Irrespective of the approach being used, 100% of companies provide charging infrastructure at home and the office for employees with EVs. They also cover the charging fees when needed off-site as well.

This includes the installation of charging stations at home by many employers. Though, interestingly, skeptical businesses are more likely to pay for the installation than early adopting businesses. The impact of this cost can be offset by the emergence of leased charging stations, which are an increasingly common option across Belgium.

On your bike…

The change in mobility policy extends beyond EVs, however. In 2018, the Belgian government introduced the Federal Mobility Budget, with the aim of moving people out of their cars and on to bikes or public transport.

This budget contributes towards the cost of bicycle leases, purchases, and public transport costs. It can also be used to give a tax-exempt reimbursement of mortgage or home rental costs. The latter is proving very popular and the easiest to administrate.

The use of the Federal Mobility Budget is higher amongst the early adopting businesses. They are embracing a policy which uses many different, financially supported transport methods to make their business more sustainable. Known as a multimodal mobility policy, this approach leads to more flexible options for employees which increase the effectiveness of the initiative.

Skeptical businesses, who are still in the process of justifying EVs, mostly miss the opportunities which the Federal Mobility Budget and multimodal policies present to their budget and employees.

Not all good news

Whilst the transition to more sustainable mobility is key, there are risks in doing so. Risks which many companies seem to have not yet considered.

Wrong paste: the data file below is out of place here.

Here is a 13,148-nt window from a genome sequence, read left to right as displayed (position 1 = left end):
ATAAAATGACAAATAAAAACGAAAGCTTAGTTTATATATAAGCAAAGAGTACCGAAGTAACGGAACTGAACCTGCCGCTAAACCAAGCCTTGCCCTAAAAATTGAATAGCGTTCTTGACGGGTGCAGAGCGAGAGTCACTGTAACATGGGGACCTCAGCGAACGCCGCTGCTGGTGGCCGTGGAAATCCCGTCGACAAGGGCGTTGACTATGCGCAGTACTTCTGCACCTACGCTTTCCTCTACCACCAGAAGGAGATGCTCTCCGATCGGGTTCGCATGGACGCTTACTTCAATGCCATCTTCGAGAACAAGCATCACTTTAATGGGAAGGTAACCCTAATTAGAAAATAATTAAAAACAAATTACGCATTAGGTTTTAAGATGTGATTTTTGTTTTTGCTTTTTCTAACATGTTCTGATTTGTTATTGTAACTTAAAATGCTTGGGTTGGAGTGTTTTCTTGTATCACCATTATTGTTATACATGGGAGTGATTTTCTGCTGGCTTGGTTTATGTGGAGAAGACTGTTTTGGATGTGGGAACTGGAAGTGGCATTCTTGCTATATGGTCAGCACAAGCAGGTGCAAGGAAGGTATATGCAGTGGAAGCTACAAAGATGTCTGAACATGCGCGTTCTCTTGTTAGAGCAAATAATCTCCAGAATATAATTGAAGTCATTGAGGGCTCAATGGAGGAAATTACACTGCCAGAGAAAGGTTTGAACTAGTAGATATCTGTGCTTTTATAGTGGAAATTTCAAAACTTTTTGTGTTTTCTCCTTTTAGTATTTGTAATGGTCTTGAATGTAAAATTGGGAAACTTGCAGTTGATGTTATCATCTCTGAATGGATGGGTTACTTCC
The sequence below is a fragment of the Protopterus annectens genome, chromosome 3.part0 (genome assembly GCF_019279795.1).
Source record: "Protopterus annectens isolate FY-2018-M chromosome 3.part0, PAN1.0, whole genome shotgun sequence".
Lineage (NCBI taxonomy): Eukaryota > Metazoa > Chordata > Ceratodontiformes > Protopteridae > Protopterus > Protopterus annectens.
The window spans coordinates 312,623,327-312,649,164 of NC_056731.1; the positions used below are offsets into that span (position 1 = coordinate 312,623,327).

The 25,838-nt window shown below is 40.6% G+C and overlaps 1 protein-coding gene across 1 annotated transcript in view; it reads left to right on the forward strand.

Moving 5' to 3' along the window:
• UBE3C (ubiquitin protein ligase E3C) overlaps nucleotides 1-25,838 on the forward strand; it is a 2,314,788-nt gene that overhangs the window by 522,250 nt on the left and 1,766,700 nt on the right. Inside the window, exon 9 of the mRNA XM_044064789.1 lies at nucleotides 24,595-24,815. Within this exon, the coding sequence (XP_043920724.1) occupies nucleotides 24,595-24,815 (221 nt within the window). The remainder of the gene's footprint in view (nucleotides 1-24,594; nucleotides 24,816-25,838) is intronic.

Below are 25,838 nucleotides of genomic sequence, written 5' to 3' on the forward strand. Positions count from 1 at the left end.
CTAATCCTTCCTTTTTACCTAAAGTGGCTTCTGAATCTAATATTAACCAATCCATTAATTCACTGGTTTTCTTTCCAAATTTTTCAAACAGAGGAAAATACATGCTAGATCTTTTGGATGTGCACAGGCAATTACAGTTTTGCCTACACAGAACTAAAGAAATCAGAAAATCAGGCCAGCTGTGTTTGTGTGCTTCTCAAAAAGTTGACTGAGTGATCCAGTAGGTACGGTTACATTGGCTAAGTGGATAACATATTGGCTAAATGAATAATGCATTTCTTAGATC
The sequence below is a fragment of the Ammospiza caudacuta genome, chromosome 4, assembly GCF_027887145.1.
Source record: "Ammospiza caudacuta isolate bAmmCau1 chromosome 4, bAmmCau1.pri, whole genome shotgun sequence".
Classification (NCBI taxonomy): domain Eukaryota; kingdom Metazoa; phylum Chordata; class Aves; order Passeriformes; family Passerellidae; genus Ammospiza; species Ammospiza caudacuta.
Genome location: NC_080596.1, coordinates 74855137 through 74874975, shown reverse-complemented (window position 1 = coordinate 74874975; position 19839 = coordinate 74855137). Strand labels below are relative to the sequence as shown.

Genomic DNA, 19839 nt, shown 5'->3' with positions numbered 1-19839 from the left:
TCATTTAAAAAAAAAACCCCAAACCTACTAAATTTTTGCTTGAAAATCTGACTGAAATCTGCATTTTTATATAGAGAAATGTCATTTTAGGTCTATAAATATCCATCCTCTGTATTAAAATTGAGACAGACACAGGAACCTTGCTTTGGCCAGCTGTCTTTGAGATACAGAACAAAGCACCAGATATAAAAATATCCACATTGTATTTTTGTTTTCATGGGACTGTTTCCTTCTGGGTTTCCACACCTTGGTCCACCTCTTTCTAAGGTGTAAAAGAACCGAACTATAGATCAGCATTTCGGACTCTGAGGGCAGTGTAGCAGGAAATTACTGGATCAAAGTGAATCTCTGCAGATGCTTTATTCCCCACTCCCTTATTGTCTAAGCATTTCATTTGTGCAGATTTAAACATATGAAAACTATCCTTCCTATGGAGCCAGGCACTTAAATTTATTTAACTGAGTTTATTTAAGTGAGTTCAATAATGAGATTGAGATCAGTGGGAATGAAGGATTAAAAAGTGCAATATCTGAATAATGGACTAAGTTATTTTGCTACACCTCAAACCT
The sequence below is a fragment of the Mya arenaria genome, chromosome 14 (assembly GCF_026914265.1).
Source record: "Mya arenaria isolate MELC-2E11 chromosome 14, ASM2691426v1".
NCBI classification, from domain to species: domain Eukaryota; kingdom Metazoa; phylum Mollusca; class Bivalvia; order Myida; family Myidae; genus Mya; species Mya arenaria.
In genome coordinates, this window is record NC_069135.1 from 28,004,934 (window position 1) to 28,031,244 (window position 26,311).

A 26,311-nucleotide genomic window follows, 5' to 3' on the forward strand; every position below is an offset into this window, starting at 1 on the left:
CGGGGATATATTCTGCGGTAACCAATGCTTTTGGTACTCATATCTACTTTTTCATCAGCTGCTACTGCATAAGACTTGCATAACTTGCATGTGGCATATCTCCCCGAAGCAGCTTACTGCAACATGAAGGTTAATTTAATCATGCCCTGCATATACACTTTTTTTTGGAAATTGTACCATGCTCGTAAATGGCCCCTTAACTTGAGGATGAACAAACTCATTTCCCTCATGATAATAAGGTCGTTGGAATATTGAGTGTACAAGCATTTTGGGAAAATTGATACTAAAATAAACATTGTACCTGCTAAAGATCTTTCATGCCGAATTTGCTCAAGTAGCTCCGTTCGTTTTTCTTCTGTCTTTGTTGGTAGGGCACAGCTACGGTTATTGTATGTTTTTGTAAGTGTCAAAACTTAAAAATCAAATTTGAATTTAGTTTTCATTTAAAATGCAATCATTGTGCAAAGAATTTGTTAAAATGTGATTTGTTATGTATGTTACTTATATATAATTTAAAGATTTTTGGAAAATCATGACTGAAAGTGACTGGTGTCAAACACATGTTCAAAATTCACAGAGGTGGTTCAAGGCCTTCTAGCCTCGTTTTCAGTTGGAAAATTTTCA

PwC highlights, for example, that whilst the tax deductions for zero emissions are great now, there’s no guarantee of how long they will continue. If a company has a large fleet of EVs, then any shift in government policy away from the 100% tax deductible status for these vehicles could have a large impact on their bottom line.

Similarly, the complexity which the Belgian government is building into their policies can be painful for business operations. A current example is the reimbursement of charging fees for employees. Many companies are paying an average cost based on electricity prices published by the electricity market authority CREG. This makes these payments relatively simple to work out. Unfortunately, this is illegal. The Belgian government wants companies to pay back their employees exactly what they paid. This is a time and administration heavy exercise which is an additional cost the business will have to bear.

For companies large and small, it’s clear that the time to update your mobility policy is now. Not only to bring it in line with your sustainability goals, but, with the tax breaks available, to save both your business and your employees money. But be mindful that both the tax benefits and the Federal Mobility Budget are transitional benefits designed to cover the next few years only. It’s therefore prudent to build in regular reviews of your policy to ensure that it is the most effective solution for your business and employees going forward.

If you’d like to read more on the PwC survey, you can find it here.